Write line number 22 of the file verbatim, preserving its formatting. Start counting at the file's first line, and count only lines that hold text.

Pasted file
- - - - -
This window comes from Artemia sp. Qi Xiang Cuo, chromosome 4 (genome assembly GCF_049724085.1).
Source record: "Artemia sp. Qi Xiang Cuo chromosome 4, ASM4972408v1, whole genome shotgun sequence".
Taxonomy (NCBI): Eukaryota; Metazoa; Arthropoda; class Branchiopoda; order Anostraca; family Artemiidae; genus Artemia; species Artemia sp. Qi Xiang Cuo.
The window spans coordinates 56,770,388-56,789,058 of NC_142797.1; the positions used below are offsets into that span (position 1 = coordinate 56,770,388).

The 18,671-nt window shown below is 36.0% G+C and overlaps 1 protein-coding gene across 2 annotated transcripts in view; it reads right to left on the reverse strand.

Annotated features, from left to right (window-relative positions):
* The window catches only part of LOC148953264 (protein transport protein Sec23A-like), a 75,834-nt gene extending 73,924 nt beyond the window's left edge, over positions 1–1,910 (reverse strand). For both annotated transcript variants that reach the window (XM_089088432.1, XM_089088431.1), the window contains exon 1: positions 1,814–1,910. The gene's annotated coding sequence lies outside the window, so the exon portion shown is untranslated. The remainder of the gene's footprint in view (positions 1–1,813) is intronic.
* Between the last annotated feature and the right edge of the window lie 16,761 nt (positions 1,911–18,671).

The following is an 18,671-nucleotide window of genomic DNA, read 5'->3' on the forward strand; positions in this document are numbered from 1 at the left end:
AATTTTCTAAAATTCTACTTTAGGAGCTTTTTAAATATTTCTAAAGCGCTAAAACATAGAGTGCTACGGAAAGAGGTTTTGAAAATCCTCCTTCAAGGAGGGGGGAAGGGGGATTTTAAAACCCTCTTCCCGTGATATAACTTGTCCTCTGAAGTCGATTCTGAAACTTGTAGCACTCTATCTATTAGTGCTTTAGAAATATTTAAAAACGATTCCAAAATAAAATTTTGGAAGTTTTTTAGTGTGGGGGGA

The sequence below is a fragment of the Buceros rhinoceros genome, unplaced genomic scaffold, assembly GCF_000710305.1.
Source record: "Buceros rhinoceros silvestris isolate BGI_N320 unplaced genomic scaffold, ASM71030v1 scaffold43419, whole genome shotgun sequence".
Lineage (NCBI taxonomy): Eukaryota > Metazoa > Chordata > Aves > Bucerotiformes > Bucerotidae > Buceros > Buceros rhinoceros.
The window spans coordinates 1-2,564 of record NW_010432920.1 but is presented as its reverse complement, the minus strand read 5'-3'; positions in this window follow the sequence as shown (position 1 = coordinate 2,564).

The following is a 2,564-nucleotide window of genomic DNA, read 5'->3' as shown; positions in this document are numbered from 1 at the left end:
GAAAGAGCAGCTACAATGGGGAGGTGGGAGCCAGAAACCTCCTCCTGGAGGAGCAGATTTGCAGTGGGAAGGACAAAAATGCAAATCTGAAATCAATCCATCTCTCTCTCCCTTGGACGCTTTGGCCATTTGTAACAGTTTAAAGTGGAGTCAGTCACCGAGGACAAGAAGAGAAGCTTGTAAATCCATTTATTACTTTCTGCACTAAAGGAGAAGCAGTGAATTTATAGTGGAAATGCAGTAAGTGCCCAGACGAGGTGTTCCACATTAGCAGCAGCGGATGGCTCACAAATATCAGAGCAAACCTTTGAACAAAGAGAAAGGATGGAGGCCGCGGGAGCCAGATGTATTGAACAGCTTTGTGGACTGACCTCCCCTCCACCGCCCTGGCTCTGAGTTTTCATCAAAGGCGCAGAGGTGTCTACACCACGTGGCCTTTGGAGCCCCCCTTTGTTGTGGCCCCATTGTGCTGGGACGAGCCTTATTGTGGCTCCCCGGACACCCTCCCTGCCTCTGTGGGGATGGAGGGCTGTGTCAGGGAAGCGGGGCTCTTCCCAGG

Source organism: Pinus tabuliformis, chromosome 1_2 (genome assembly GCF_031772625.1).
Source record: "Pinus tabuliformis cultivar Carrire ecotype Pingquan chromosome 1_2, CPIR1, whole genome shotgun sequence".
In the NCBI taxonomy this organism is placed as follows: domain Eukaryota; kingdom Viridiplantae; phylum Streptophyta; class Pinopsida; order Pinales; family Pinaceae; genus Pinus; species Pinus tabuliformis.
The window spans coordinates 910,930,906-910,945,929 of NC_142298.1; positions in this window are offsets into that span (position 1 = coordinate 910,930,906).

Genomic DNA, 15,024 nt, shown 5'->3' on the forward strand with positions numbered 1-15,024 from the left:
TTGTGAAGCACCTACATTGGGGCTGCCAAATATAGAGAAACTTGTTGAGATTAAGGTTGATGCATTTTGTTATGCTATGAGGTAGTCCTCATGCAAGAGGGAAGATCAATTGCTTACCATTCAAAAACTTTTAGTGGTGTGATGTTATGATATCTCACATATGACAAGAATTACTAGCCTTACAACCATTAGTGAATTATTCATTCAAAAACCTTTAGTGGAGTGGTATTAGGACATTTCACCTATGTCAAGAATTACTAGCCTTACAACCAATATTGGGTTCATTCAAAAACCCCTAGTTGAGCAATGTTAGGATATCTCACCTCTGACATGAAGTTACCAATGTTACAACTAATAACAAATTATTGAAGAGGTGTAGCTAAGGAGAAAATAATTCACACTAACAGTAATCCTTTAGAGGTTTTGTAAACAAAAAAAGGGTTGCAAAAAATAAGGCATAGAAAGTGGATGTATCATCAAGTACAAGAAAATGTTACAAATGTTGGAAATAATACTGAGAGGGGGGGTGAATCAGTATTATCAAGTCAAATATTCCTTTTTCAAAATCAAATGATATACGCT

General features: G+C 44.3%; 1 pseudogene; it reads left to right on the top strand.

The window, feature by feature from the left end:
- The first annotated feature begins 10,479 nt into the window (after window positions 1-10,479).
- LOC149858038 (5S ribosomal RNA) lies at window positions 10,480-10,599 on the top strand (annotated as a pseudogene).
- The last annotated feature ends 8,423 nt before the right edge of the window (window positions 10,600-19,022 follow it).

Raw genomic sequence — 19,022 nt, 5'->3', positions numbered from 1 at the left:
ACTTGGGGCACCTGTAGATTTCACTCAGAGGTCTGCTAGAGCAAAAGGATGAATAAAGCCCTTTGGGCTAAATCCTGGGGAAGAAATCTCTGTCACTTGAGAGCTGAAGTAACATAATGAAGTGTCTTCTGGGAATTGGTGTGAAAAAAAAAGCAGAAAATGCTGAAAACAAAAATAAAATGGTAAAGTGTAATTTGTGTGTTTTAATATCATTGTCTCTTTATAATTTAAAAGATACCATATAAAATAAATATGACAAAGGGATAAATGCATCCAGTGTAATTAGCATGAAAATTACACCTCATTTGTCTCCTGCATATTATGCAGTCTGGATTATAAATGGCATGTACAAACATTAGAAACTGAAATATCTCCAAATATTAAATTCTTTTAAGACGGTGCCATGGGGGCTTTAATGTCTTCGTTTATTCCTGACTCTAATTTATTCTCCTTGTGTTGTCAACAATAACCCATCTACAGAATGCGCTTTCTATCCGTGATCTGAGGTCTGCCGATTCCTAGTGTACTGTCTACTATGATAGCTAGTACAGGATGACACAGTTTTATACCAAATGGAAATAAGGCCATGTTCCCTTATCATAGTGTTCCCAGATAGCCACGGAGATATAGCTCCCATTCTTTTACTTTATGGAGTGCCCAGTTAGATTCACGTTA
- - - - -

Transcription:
TTGTGAAGCACCTACATTGGGGCTGCCAAATATAGAGAAACTTGTTGAGATTAAGGTTGATGCATTTTGTTATGCTATGAGGTAGTCCTCATGCAAGAGGGAAGATCAATTGCTTACCATTCAAAAACTTTTAGTGGTGTGATGTTATGATATCTCACATATGACAAGAATTACTAGCCTTACAACCATTAGTGAATTATTCATTCAAAAACCTTTAGTGGAGTGGTATTAGGACATTTCACCTATGTCAAGAATTACTAGCCTTACAACCAATATTGGGTTCATTCAAAAACCCCTAGTTGAGCAATGTTAGGATATCTCACCTCTGACATGAAGTTACCAATGTTACAACTAATAACAAATTATTGAAGAGGTGTAGCTAAGGAGAAAATAATTCACACTAACAGTAATCCTTTAGAGGTTTTGTAAACAAAAAAAGGGTTGCAAAAAATAAGGCATAGAAAGTGGATGTATCATCAAGTACAAGAAAATGTTACAAATGTTGGAAATAATACTGAGAGGGGGGGTGAATCAGTATTATCAAGTCAAATATTCCTTTTTCAAAATCAAATGATATACGCT